Treatment of mammalian cells with the immunosuppressant rapamycin, a bacterial macrolide, selectively suppresses mitogen‐induced translation of an essential class of mRNAs which contain an oligopyrimidine tract at their transcriptional start (5′TOP), most notably mRNAs encoding ribosomal proteins and elongation factors. In parallel, rapamycin blocks mitogen‐induced p70 ribosomal protein S6 kinase (p70s6k) phosphorylation and activation. Utilizing chimeric mRNA constructs containing either a wild‐type or disrupted 5′TOP, we demonstrate that an intact polypyrimidine tract is required for rapamycin to elicit an inhibitory effect on the translation of these transcripts. In turn, a dominant‐interfering p70s6k, which selectively prevents p70s6k activation by blocking phosphorylation of the rapamycin‐sensitive sites, suppresses the translation of the chimeric mRNA containing the wild‐type but not the disrupted 5′TOP. Conversion of the principal rapamycin‐sensitive p70s6k phosphorylation site, T389, to an acidic residue confers rapamycin resistance on the kinase and negates the inhibitory effects of the macrolide on 5′TOP mRNA translation in cells expressing this mutant. The results demonstrate that the rapamycin block of mitogen‐induced 5′TOP mRNA translation is mediated through inhibition of p70s6k activation.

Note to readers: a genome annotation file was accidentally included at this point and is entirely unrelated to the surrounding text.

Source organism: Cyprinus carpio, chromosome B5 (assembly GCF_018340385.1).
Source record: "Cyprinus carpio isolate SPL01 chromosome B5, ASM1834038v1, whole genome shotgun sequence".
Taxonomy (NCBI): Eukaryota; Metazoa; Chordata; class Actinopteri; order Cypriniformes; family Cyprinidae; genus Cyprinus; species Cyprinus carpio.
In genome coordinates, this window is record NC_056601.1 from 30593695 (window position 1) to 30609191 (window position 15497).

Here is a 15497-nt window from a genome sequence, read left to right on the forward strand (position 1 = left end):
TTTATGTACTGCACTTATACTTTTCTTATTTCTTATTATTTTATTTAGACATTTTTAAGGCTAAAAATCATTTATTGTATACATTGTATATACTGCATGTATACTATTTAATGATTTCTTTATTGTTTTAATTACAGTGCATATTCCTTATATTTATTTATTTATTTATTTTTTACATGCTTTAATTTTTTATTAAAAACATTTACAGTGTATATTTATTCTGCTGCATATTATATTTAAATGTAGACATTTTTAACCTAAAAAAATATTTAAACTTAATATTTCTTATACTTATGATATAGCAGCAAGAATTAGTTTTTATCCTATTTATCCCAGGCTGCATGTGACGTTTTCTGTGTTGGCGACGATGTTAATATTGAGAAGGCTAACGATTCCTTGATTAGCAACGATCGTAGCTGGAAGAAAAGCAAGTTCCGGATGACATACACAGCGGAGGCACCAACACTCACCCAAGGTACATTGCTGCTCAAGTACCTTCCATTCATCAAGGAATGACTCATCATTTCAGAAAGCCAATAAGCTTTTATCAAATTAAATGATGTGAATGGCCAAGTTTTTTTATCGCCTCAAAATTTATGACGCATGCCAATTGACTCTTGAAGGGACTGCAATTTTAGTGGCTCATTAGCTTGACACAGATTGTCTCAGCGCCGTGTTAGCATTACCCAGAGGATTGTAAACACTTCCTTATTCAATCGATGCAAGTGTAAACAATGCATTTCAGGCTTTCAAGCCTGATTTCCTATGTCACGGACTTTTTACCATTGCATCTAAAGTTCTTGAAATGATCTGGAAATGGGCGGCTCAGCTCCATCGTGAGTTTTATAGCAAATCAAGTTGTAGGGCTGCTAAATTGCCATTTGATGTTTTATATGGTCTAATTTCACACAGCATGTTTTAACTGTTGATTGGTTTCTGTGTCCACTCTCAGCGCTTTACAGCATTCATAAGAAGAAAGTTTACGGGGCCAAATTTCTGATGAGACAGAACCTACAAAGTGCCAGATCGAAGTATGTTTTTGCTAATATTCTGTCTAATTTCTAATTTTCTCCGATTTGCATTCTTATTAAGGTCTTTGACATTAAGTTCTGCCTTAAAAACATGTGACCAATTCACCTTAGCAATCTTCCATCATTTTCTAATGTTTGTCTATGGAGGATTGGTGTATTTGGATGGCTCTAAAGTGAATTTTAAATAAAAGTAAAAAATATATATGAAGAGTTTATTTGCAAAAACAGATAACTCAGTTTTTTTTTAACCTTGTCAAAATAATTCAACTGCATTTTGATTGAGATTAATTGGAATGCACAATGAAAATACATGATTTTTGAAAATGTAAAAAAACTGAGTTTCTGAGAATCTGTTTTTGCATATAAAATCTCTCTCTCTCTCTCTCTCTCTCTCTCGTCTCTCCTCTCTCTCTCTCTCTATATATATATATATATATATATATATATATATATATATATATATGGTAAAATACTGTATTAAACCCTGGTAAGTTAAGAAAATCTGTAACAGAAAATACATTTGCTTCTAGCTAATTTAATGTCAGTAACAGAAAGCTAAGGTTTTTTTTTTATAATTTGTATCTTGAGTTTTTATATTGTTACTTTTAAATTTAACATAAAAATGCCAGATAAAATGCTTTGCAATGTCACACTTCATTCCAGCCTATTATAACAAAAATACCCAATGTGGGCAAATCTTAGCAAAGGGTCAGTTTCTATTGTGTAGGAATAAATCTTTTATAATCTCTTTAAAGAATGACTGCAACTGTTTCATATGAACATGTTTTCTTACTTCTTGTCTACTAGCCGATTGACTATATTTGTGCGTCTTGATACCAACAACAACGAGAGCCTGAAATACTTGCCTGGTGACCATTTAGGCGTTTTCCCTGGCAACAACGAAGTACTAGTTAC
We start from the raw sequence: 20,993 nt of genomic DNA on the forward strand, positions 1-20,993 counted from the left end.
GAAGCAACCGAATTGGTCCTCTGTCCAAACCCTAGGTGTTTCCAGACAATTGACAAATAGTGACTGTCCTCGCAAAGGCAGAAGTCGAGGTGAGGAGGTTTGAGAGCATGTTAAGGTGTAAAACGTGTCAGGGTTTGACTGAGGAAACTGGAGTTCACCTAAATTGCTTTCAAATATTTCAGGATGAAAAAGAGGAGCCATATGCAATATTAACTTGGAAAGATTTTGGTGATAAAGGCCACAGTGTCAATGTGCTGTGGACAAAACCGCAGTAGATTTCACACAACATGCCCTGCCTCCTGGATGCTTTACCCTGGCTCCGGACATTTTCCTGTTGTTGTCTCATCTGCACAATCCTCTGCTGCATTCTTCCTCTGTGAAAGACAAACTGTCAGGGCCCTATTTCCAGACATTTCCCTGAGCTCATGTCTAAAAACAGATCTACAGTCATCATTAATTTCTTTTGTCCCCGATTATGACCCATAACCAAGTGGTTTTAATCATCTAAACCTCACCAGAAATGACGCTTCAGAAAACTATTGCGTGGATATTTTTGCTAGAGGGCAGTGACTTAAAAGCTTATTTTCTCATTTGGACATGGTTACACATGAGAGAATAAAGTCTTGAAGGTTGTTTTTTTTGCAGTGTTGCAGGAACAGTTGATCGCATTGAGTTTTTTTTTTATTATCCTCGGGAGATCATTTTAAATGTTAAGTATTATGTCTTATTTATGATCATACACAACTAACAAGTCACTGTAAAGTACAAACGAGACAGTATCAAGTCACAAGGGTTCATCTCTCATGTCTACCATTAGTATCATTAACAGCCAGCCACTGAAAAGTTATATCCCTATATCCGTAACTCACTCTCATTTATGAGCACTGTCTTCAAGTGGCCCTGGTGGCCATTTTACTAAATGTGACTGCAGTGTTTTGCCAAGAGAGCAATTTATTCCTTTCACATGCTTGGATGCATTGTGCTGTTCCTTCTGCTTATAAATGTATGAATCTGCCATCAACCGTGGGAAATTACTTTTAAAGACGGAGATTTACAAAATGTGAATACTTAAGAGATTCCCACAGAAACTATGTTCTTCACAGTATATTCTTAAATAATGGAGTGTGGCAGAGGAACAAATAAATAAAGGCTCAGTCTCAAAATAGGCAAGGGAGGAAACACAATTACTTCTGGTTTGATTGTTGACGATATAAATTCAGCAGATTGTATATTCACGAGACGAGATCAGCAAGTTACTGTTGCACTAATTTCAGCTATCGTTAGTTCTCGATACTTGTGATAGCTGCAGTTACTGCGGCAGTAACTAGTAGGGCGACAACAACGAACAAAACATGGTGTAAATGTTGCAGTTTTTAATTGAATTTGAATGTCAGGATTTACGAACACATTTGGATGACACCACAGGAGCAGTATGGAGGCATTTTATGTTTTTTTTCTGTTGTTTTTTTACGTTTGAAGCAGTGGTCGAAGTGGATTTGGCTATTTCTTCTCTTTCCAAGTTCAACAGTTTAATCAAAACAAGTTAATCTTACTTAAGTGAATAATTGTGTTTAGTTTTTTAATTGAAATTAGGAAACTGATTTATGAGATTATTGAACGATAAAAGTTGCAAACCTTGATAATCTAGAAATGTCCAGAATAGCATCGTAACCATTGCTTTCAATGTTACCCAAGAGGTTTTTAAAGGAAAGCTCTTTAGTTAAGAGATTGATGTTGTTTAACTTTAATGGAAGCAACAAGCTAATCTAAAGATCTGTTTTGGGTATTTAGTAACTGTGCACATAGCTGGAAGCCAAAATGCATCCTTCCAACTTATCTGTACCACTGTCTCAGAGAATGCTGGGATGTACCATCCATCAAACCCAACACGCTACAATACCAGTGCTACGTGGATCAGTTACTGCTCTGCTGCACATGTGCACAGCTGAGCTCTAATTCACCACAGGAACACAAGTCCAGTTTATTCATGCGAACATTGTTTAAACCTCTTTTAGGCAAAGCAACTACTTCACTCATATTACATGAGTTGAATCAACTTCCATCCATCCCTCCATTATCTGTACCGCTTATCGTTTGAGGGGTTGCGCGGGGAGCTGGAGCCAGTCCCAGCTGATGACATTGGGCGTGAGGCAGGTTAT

The biogenesis of translational components plays an essential role in the growth and proliferation of cells in response to a mitogenic signal (Nasmyth, 1996). In the case of ribosomes, many of the protein and RNA constituents are structurally well characterized (Wool et al., 1996); however, little is known concerning the mechanisms and signalling pathways responsible for regulating their coordinate expression. Recent studies have shown that the mRNA transcripts for all ribosomal proteins studied to date, as well as protein synthesis elongation factors, contain an unusual oligopyrimidine tract at their transcriptional start site, termed a 5′TOP, which confers translational control on their expression in response to mitogens (Jefferies and Thomas, 1996; Meyuhas et al., 1996). The number of individual transcripts that make up the 5′TOP mRNA family is small; however, in abundance they can represent up to 20% of the total mRNA in the cell (Meyuhas et al., 1996). Unlike most mammalian mRNAs, the first residue immediately following the cap site in the 5′TOP is invariably a cytosine, which is succeeded by a stretch of 5–14 pyrimidines, varying in length and composition, depending on the particular transcript. In growth‐arrested cells, these mRNA transcripts are distributed between mRNP particles and small polysomes, made up largely of monosomes and disomes. Unlike most cellular mRNAs which redistribute to polysomes of the same size following mitogenic stimulation, 5′TOP mRNAs redistribute to polysomes of larger size, the mean distribution being dependent on the length of the transcript (Jefferies et al., 1994b). This selective regulation of 5′TOP mRNAs appears to be dependent on the polypyrimidine tract as well as its location at the transcriptional start site (Meyuhas et al., 1996). This conclusion is based on several observations; (i) fusing the 5′‐untranslated region (5′UTR) of a 5′TOP mRNA to a non‐5′TOP mRNA confers translational control on the chimeric transcript (Mariottini and Amaldi, 1990; Hammond et al., 1991; Levy et al., 1991), (ii) whereas placing the 5′TOP motif within the 5′UTR of a non‐5′TOP mRNA does not confer translational control on the chimeric transcript (Levy et al., 1991; Avni et al., 1994), and (iii) substitution of a single purine in the +1 position for the cytosine abolishes translational control of the chimeric transcript (Levy et al., 1991). Although little is known concerning the mechanism by which the acute translational up‐regulation of 5′TOP mRNAs is controlled, recent studies have demonstrated that their expression is suppressed selectively by the immunosuppressant rapamycin, suggesting that the FRAP/p70s6k signalling pathway is modulating this response (Jefferies et al., 1994a).